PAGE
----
we housed a battered woman, pregnant,
20 years old with three children. She and
the children stayed for two weeks. Breakthrough has been all kinds of things to all
kinds of people.
Then there are all the people who work
on the paper who drop by to see how
things are doing. Sometimes they take
their sick leave or vacation from their
jobs to come and work for Breakthrough,
filing clippings, or working on our circulation and keeping our new subscriber list
up to date. That's a big part of our day,
making cards and mailing labels and recording checks and making bank deposits.
One week of the month we are in production and day and night we work on
the new issue. Generally there are three
or four people involved. As soon as we
start typesetting, we are into serious production.
Breakthrough is a pleasant environment
to work in.
I think it's because it's a home, not an
office building. We have lots of light. I
couldn't work in a place without windows. Other alternative papers I've seen
always had windowless offices, little
cubbyholes. Environment is really important to me.
People joke about our purple kitchen.
It was supposed to be blue, but the painters
made a mistake and it's kind of like
walking underwater to walk into it. We
share a lot of communal meals there.
What do you feel is Breakthrough 's most
important contribution to the community?
During Breakthrough 's first month I came
across a quote by a woman who had begun
another women's paper, Second Wave.
She said that women have always been
separated from each other, that we have
never had our own ghetto, our own street
language to remind us that we are of the
same tribe. We have been separated politically, socially, economically and racially.
A women's newspaper is a way to bring
Another contribution is political. In
the April Breakthrough we did stories on
candidates courting the women's vote.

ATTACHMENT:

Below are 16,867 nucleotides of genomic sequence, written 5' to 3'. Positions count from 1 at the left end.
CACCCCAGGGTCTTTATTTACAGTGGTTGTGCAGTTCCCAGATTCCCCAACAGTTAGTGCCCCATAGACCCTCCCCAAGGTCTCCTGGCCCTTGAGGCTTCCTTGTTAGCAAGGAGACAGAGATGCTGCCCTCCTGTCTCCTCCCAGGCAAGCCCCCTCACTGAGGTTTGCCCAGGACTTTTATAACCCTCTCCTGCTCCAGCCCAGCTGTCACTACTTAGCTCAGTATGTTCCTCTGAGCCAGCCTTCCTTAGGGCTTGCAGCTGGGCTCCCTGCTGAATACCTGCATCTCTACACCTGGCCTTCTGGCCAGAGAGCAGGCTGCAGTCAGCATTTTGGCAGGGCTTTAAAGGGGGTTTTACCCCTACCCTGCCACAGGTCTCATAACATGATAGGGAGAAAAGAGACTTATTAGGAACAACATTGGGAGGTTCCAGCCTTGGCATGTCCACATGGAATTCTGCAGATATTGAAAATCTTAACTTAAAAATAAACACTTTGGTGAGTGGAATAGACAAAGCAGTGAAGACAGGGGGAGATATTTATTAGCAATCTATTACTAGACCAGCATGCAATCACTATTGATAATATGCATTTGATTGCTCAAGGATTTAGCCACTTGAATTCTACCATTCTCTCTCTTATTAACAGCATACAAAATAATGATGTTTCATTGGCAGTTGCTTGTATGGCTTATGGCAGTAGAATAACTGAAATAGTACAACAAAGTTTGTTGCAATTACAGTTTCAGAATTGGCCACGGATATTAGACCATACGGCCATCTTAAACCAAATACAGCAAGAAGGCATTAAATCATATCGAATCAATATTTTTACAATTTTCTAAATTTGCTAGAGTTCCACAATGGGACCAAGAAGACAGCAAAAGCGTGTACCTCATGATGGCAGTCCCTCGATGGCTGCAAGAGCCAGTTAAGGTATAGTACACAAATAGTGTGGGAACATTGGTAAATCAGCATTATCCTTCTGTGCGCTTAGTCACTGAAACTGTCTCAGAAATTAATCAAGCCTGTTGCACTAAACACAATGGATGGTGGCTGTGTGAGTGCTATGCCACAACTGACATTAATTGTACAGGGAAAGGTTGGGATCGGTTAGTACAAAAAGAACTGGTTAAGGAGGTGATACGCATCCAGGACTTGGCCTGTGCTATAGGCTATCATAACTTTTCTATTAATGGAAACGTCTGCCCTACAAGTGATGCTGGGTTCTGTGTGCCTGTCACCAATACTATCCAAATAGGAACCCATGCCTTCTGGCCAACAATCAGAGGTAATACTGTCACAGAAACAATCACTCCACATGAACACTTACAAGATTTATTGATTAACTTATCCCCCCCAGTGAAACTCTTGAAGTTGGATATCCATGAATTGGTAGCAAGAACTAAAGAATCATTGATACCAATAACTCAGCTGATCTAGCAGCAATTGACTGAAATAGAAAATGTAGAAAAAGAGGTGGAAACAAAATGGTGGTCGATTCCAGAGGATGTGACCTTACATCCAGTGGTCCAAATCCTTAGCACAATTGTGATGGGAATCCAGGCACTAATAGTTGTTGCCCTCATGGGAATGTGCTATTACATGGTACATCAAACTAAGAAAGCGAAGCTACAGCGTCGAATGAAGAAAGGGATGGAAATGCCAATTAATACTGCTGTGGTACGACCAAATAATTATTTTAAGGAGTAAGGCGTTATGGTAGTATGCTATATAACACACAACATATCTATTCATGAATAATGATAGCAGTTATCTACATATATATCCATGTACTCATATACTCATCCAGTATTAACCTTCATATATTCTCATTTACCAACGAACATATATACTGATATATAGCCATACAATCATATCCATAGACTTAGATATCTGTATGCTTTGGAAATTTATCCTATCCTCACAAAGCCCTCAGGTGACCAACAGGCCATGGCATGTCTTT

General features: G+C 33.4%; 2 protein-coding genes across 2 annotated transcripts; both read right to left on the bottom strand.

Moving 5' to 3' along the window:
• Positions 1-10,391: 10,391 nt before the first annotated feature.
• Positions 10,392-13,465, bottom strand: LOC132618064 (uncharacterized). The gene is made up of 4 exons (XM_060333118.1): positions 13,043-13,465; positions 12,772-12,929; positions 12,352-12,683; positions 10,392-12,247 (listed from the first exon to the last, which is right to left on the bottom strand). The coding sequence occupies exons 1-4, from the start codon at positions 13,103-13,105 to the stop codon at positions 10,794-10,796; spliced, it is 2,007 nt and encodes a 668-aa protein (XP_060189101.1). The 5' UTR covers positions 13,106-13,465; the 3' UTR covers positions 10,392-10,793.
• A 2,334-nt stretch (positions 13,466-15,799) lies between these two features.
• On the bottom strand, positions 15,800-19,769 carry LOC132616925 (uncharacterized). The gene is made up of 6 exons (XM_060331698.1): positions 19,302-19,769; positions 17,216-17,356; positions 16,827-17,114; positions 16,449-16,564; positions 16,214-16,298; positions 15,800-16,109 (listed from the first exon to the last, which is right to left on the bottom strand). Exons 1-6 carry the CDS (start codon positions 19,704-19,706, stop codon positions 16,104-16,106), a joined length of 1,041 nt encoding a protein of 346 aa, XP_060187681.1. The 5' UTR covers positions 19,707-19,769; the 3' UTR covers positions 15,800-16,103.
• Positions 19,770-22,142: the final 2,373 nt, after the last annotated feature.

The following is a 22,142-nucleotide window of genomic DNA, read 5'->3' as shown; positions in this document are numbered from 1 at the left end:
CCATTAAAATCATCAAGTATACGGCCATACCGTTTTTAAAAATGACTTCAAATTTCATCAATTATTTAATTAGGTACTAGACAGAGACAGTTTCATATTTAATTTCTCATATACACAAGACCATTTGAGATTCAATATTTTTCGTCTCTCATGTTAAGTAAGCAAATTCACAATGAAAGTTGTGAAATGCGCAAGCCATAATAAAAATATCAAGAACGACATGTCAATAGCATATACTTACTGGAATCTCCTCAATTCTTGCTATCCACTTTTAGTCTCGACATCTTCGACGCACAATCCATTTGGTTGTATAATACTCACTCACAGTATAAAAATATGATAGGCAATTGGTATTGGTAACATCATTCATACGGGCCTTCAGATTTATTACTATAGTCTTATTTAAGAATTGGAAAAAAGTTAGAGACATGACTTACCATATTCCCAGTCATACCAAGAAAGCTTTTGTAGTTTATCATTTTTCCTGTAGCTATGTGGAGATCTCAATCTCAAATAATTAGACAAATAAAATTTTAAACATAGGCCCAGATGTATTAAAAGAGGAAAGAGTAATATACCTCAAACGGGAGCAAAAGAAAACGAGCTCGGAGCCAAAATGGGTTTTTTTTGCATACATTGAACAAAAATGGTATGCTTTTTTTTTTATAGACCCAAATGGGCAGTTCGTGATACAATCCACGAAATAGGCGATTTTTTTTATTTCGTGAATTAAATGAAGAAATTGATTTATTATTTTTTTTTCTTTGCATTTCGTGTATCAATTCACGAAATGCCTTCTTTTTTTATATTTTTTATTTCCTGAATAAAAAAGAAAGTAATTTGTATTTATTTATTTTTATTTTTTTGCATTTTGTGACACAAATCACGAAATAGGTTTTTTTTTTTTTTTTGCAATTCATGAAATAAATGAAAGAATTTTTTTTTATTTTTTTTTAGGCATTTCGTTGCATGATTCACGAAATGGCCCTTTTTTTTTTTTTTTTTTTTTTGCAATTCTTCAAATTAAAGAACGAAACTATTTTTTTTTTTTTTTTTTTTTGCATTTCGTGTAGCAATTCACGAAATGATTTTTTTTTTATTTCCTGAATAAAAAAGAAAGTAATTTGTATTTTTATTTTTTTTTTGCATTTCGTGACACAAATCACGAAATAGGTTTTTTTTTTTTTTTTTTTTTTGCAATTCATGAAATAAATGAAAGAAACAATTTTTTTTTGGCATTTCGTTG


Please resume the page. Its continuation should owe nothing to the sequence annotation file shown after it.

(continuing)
This is a turning point in the political
recognition of women as a powerful voting
bloc. At one time it was assumed that
women voted like theirhusbands did. Now
it is obvious that the independent woman
is aware of issues. Candidates are coming
to us. Women have key positions in their
compaigns and more women are running
for office themselves. We all love the
quote from Kathy Whitmire's opponent,
Steve Jones, when he lost the City Comptroller's race to her: "When . . ''. you've
already got the lines of communication
open through a newspaper like Breakthrough, well, how could you help but be
What about Breakthrough 's daily coverage
during the IWY conference?
Oh, yes. I guess we could divide Breakthrough 's life into three periods: pre-IWY,
IWY, and post-IWY. The pre-IWY period
was really one of growing pains, a struggle
for identity, learning. Much of our time
was spent just getting the next month's
issue out. IWY was the high point. It
made us realize that with energy and creativity all coming together, we could be a
daily newspaper. Planning for it began in
August but every day brought some surprise. Janet Beals, an editor of a Harris-
burg (Pa.) newspaper rang our doorbell a
month before the convention and worked
every day. At one point during the convention weekend we housed and fed 10
people. Most of us didn't sleep but there
was this high feeling that kept us going.